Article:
Concentration of CO2 in the Atmosphere

Solar to Float in Cohoes, New York Reservoir

Cohoes water reservoir. (Google Earth via NREL)

George Harvey

Cohoes, New York, is a working-class city with a population of about 17,000. Its municipal electricity bills run to $660,000 per year. People have looked at how to use clean energy to provide power to the city from a local source, but the problem of how to do it did not appear to have easy solutions. There is almost no money available, and there was very little land that could be used for the project.

When Theresa Bourgeois, Cohoes’ director of operations, and City Planner Joe Seman-Graves started doing some serious research on how to find a solution, Seman-Graves had an inspiration. It was to develop a floating solar array on the city’s water reservoir.

With that thought, they focused on learning as much as they could about floating solar systems. They discovered that the technology had been proven, it was already in use in various places around the world. There were, however, comparatively few such systems in the United States, and none of them was owned by a municipal government.

Things started to brighten up when their research came to reports that had been done by the National Renewable Energy Laboratory (NREL) on the potentials of floating solar systems. In 2018, NREL had done a report on how they could be used in this country. This report is “Floating Photovoltaic Systems: Assessing the Technical Potential of Photovoltaic Systems on Man-Made Water Bodies in the Continental United States” (FPS), and it is available at

One thing Bourgeois and Seman-Graves found in the report was that the reservoir at Cohoes had already been identified as having potential for a floating solar array. And while they saw that no municipal floating solar arrays had yet been built, there are almost 25,000 man-made bodies of water on which floating solar systems could be built. They could identify 492 such reservoirs in the state of New York.

A solar array is floated on a dam, river, reservoir, or lake to reduce evaporation and keep the solar PV panels cool for optimal performance. (Adobe stock/534786576/Tsvetan)

That is exciting news – much more than a casual reader might realize, at first glance. Since a floating array at Cohoes would be the first of its type to be built in the United States, it could be a prototype system, a system that can prove the concept for this country. Also, given the great number of systems that can be built, it can prove very important, because there are quite literally thousands of systems that might be built by people who have studied it.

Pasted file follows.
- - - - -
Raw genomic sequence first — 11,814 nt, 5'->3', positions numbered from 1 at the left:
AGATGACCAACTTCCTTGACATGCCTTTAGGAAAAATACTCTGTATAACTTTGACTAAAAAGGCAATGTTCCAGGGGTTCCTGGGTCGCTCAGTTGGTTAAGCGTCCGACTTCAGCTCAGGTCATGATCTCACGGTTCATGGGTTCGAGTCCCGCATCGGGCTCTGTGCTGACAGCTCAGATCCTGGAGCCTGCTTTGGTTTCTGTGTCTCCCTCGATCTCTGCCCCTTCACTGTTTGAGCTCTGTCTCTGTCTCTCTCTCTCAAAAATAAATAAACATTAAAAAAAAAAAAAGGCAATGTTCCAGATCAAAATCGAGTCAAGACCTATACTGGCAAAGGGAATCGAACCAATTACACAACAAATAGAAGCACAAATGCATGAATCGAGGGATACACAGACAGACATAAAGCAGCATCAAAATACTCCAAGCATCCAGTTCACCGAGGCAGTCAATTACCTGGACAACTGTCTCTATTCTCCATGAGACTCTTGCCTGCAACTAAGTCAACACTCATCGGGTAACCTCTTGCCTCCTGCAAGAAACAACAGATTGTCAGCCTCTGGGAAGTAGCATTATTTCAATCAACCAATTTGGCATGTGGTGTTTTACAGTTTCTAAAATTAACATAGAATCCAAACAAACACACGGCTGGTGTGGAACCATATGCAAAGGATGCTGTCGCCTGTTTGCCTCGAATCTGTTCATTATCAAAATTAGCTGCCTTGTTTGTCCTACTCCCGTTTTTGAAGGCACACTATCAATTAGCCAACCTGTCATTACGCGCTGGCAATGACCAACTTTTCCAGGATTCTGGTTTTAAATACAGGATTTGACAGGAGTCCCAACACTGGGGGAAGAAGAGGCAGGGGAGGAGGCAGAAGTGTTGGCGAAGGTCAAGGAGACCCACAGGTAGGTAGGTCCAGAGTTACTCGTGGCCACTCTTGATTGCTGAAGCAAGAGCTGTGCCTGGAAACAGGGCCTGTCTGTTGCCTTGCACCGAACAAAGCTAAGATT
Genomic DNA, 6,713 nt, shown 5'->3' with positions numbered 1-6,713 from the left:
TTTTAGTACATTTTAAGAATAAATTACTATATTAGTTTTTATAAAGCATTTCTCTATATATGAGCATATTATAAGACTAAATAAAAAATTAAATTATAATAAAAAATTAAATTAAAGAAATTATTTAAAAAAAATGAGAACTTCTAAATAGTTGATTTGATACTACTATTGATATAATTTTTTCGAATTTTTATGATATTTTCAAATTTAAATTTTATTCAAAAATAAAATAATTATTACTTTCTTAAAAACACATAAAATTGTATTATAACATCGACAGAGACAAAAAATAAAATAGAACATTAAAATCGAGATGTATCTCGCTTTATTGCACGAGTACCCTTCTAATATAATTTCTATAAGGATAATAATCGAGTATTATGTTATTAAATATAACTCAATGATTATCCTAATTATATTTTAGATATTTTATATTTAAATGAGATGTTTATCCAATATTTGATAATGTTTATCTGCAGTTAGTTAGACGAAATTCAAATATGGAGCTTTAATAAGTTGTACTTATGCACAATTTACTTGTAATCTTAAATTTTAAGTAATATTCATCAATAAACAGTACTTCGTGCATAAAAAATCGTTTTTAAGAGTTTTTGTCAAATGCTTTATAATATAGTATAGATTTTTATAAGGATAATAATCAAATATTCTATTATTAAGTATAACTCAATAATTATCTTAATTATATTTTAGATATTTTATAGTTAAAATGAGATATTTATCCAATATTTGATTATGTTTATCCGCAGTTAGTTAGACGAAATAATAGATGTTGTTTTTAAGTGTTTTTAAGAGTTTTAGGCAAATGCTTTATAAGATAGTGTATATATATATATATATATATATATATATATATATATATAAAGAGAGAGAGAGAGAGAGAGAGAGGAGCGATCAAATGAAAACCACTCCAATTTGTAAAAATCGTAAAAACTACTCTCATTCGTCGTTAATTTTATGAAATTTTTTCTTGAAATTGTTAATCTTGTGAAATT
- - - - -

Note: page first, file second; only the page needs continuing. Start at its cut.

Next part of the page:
With this, they began to look at more reasons to build floating solar arrays on reservoirs. With some help from John Erickson, director of research operations at Rensselaer Polytechnic Institute’s Institute for Data Exploration and Applications, they were able to put together visuals comparing potential locations for floating solar arrays with locations of low- to moderate-income communities. They found the correspondence compelling. It shows that communities with reservoirs that have potential for floating solar systems often stood to benefit quite a lot from them.

With their research in hand, they started visiting state and federal agencies, along with others possible sources, looking for help with financing a floating solar array. The quality of their research was sufficient that Cohoes was able to get significant government funding, including $3 million in federal funding, along with a $750,000 grant from National Grid. This covers well over half of the cost of the system, which is expected to be $5.9 million.

The array is scheduled to be installed, according to the city, and it should be working by the spring of 2025, at the latest. When that happens, 60% of its electricity will be used to reduce the city’s costs for electricity. The other 40% can be used for other purposes, such as helping some of the residents whose needs are greatest.

There are other benefits to this system, however, because it points the way toward broader future development. The estimate from NREL is that about 10% of the nation’s electricity can be provided by similar systems. This would be electricity, provided by the sun, without any need to develop land that can be used for other things. In addition, there is the benefit that floating solar systems reduce evaporation of the water they are on. They will help decarbonize the country, and they will help reduce air pollution.

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